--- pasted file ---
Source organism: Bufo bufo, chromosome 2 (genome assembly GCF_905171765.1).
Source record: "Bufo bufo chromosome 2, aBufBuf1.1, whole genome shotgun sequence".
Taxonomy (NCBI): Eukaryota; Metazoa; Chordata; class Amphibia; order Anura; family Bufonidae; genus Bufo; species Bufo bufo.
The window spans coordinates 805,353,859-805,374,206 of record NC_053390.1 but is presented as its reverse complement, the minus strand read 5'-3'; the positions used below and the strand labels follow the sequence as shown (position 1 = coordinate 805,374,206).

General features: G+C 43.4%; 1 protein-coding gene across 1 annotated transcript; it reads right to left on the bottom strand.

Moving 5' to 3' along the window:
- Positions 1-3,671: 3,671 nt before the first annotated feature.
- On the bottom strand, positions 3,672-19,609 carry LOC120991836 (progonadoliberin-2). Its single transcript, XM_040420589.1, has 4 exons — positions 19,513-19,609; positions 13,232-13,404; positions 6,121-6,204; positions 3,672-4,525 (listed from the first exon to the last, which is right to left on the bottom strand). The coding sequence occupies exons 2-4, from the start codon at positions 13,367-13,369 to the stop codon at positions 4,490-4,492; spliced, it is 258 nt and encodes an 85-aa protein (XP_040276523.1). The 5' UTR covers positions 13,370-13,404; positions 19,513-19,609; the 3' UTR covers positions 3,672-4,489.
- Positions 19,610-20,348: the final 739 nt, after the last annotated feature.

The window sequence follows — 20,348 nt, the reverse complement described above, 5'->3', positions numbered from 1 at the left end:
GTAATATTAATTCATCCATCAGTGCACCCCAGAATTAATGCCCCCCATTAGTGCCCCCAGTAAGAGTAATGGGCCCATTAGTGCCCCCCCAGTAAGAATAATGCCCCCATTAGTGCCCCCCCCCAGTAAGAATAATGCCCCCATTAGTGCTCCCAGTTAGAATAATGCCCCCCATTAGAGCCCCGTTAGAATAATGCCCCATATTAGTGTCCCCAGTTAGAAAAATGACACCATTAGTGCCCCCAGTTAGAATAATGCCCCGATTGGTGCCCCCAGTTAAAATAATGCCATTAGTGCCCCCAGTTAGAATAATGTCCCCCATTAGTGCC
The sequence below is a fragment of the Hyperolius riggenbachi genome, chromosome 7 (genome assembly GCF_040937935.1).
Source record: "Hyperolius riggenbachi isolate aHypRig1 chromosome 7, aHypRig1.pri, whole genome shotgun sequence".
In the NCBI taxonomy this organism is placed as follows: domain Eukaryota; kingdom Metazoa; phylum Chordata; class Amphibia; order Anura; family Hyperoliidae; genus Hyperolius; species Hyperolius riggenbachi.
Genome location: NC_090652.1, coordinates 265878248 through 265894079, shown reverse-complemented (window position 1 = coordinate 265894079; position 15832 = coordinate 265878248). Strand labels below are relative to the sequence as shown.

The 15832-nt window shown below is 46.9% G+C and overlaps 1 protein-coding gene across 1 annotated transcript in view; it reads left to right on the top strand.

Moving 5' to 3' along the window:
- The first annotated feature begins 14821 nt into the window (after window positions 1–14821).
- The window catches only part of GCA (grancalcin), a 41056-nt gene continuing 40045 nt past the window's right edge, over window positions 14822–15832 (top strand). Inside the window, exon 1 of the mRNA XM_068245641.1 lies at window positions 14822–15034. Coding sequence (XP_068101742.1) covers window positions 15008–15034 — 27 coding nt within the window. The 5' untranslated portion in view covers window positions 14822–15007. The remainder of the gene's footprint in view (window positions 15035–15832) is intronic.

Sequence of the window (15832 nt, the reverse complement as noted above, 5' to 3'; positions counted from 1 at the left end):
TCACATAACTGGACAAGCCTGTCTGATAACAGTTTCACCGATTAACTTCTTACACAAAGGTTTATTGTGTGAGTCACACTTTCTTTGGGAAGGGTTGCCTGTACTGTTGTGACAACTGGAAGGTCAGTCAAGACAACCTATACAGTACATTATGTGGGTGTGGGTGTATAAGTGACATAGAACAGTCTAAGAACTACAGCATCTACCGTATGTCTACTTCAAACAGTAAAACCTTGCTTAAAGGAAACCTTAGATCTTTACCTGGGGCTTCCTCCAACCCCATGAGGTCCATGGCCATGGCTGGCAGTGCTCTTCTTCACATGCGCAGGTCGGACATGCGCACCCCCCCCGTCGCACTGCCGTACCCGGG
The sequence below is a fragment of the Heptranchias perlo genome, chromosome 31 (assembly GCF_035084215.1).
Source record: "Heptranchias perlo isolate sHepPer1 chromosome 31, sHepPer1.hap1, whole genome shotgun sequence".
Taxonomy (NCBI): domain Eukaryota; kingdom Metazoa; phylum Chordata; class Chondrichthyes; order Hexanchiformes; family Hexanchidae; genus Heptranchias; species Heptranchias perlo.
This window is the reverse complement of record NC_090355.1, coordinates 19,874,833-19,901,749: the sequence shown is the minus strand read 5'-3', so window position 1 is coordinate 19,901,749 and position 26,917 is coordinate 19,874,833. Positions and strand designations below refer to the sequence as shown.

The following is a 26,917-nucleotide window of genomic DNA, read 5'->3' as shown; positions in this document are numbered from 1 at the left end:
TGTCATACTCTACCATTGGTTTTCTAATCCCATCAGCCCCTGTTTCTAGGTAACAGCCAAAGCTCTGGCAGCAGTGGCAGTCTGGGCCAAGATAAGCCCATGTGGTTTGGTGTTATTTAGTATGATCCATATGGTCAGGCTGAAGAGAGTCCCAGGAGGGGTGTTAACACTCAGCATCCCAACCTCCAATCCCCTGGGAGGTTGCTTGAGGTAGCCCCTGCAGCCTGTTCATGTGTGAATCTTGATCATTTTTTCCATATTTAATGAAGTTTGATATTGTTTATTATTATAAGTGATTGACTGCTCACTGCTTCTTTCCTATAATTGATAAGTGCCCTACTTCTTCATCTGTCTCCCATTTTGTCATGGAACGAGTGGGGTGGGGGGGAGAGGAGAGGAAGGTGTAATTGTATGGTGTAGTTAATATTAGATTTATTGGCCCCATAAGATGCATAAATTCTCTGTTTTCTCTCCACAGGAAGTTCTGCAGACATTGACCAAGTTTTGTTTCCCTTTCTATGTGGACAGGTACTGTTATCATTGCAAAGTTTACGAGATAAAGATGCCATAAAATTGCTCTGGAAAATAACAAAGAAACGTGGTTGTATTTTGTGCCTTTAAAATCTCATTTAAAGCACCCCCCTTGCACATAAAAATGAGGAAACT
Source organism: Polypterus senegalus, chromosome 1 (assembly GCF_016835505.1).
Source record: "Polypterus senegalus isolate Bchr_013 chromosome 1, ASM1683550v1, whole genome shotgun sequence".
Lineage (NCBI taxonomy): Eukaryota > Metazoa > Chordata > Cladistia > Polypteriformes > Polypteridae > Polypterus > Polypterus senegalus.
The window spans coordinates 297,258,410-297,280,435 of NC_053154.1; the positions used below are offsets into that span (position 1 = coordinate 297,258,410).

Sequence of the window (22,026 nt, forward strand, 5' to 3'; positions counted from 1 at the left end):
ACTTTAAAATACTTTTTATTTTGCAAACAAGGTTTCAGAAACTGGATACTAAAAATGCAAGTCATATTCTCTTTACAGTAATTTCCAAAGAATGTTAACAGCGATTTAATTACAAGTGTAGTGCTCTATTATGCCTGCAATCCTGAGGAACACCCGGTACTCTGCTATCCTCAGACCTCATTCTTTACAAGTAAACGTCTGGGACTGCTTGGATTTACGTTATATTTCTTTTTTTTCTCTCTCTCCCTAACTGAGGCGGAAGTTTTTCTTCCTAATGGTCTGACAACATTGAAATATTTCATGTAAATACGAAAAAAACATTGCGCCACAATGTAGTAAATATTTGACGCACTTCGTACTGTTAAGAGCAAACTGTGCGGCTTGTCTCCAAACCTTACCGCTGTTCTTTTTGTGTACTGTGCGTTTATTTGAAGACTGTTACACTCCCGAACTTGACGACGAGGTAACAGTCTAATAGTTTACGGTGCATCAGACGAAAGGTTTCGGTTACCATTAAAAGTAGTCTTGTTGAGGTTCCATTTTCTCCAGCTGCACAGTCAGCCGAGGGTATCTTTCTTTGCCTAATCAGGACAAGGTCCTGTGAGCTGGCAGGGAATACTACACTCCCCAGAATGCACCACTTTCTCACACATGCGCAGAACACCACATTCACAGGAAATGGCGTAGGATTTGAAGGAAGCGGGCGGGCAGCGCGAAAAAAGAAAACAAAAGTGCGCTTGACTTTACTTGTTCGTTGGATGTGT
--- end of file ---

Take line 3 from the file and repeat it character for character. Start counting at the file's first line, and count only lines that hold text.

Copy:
Taxonomy (NCBI): Eukaryota; Metazoa; Chordata; class Amphibia; order Anura; family Bufonidae; genus Bufo; species Bufo bufo.